The new FDA commissioner Dr. Scott Gottlieb, who was confirmed in May, has made his main goal clear: streamlining FDA operations to get new generic drugs and medical devices available more quickly. An analysis by the FDA suggests that the introduction of two generic versions of a drug cuts the price by almost half of the original. Gottlieb said in late June that the FDA will now give priority reviews to new generic drugs until there are at least three on the market. That's the point at which prices drop dramatically up to 80-85% less than the branded version. To increase competition and drive down prices, about a month ago the agency published its first list of brand-name drugs that no longer have a patent's protection but don't yet have generic equivalents.


Faster Drug Reviews and Approvals
Once generics are developed, it can take years to get them approved. Gottlieb believes he can reduce the time between development of a drug and it’s availability in a pharmacy down to 8 to 10 months without compromising safety. Though budget may play a factor in his success in this task, Gottlieb says the agency is looking at ways to eliminate the backlog of 2640 generic drug applications within a year. Gottlieb also planned to eliminate the backlog of 200 orphan drug designation requests within 90 days and vowed to strive to address all future orphan designation requests within 90 days. Orphan drugs treat diseases so rare that they have limited opportunities for profitability because of the small market (less than 200,000 Americans affected by the disease). To encourage development for those affected by rare diseases, the FDA designation of “orphan drug” provides financial and other incentives to pharma companies such as seven years of exclusive marketing rights granted by the FDA, tax credits, FDA fee exemption, and R&D grants. As long as it is done safely, eliminating backlogs and reducing FDA review time has the potential to benefit both patients and life science companies.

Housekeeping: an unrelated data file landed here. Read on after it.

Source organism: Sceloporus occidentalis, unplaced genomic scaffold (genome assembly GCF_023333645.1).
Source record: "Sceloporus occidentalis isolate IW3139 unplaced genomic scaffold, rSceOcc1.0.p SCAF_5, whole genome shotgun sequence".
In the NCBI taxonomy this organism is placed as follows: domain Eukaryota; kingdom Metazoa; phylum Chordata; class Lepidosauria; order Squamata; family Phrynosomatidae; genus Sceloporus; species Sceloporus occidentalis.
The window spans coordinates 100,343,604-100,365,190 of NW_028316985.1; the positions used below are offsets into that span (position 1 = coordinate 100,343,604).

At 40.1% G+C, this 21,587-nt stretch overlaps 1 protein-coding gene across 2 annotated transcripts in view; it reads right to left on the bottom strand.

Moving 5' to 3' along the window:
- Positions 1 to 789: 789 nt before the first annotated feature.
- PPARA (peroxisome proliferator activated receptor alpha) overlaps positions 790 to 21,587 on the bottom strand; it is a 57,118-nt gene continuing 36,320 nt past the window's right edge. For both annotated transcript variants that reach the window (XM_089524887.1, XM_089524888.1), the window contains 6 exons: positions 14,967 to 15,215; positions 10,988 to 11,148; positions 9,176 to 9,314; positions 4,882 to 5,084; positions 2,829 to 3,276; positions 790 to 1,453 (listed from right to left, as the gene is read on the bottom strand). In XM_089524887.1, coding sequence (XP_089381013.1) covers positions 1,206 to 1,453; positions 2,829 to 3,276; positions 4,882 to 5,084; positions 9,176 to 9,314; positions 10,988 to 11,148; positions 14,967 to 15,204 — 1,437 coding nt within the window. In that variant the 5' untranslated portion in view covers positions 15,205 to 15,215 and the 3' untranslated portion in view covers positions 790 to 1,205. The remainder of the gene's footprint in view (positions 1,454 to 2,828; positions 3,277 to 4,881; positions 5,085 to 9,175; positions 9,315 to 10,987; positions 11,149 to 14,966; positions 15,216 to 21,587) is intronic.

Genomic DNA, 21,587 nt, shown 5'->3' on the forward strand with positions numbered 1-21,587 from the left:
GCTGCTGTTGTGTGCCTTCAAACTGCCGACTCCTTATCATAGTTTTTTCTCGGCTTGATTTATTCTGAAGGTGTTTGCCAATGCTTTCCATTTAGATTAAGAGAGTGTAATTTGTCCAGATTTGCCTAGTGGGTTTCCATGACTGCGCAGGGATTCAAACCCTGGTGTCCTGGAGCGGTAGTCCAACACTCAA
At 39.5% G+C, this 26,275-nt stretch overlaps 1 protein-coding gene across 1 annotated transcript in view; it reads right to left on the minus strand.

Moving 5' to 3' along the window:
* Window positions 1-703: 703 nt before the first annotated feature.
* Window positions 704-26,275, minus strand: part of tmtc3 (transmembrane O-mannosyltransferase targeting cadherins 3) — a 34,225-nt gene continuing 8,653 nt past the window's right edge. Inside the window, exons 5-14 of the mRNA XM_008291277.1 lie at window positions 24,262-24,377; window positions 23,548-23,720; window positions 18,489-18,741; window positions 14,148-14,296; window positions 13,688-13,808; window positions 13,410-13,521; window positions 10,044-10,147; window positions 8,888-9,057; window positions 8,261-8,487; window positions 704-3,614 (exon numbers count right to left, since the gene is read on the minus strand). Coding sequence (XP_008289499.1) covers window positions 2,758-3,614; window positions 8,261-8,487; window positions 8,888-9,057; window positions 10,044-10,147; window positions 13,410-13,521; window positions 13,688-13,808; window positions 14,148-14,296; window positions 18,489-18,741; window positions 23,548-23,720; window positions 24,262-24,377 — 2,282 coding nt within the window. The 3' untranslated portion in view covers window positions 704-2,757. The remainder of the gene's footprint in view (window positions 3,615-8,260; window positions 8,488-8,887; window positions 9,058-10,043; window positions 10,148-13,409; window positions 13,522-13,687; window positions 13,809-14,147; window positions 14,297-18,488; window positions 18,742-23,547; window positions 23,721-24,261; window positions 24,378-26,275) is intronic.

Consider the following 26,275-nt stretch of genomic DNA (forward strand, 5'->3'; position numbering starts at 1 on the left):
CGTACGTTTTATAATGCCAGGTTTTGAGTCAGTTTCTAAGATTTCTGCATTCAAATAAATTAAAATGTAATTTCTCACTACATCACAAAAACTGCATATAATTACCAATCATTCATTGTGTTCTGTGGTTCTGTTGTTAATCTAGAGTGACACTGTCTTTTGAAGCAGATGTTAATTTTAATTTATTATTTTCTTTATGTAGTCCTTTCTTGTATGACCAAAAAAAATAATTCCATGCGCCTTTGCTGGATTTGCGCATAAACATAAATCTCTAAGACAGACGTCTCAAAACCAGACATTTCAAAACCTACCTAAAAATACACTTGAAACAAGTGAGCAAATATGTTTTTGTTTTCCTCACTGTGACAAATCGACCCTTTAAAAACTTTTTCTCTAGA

Digital Health Medical Devices and Software
There’s good news for medical device and software companies. Gottlieb said he's creating a "digital health innovation plan" that will clearly outline how devices will be regulated so that manufacturers easily understand the rules and don't have to seek out the FDA's position on a "case-by-case basis." Gottlieb also said the FDA is looking at supporting developers of lower risk digital health products to "reduce the time and cost of market entry." The new commissioner expressed interest in certifying medical software company’s processes rather than each individual product which would allow for a less cumbersome review process for software companies updating their products. Gottlieb also wrote in a blog in June that post-market collection of real-world data on device safety and efficacy could also be used to expand indications of existing medical device products.


Who Will Benefit the Most?
Generic drug manufacturers and health IT start-ups seem well positioned to benefit the most from Gottlieb’s plans. However, patients and the entire pharma and medical device industry stands to gain from improved FDA efficiency if Gottlieb is able to achieve his goals.


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